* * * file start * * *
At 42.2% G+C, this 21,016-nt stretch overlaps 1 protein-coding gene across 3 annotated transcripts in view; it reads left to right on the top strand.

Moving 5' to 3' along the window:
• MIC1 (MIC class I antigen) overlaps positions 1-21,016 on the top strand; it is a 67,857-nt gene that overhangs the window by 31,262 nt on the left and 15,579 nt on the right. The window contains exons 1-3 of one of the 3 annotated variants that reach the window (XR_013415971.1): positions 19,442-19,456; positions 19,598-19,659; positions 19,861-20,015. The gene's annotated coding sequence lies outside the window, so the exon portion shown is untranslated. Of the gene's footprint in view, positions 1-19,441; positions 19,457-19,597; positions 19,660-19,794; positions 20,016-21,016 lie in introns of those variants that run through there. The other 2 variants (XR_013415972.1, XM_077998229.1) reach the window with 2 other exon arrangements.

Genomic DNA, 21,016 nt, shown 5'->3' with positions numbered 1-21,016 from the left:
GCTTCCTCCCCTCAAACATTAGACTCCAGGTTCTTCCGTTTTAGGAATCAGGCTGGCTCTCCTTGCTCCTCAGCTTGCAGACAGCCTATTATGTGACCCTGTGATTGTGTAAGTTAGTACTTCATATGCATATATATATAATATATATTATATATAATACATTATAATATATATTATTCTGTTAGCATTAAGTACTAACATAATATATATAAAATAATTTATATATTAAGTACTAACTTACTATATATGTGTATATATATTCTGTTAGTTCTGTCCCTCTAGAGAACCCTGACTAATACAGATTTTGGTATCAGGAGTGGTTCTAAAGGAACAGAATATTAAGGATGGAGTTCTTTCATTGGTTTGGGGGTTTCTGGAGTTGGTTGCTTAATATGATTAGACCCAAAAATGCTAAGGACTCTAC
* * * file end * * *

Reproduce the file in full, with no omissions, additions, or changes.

At 42.2% G+C, this 21,016-nt stretch overlaps 1 protein-coding gene across 3 annotated transcripts in view; it reads left to right on the top strand.

Moving 5' to 3' along the window:
• MIC1 (MIC class I antigen) overlaps positions 1-21,016 on the top strand; it is a 67,857-nt gene that overhangs the window by 31,262 nt on the left and 15,579 nt on the right. The window contains exons 1-3 of one of the 3 annotated variants that reach the window (XR_013415971.1): positions 19,442-19,456; positions 19,598-19,659; positions 19,861-20,015. The gene's annotated coding sequence lies outside the window, so the exon portion shown is untranslated. Of the gene's footprint in view, positions 1-19,441; positions 19,457-19,597; positions 19,660-19,794; positions 20,016-21,016 lie in introns of those variants that run through there. The other 2 variants (XR_013415972.1, XM_077998229.1) reach the window with 2 other exon arrangements.

Genomic DNA, 21,016 nt, shown 5'->3' with positions numbered 1-21,016 from the left:
GCTTCCTCCCCTCAAACATTAGACTCCAGGTTCTTCCGTTTTAGGAATCAGGCTGGCTCTCCTTGCTCCTCAGCTTGCAGACAGCCTATTATGTGACCCTGTGATTGTGTAAGTTAGTACTTCATATGCATATATATATAATATATATTATATATAATACATTATAATATATATTATTCTGTTAGCATTAAGTACTAACATAATATATATAAAATAATTTATATATTAAGTACTAACTTACTATATATGTGTATATATATTCTGTTAGTTCTGTCCCTCTAGAGAACCCTGACTAATACAGATTTTGGTATCAGGAGTGGTTCTAAAGGAACAGAATATTAAGGATGGAGTTCTTTCATTGGTTTGGGGGTTTCTGGAGTTGGTTGCTTAATATGATTAGACCCAAAAATGCTAAGGACTCTAC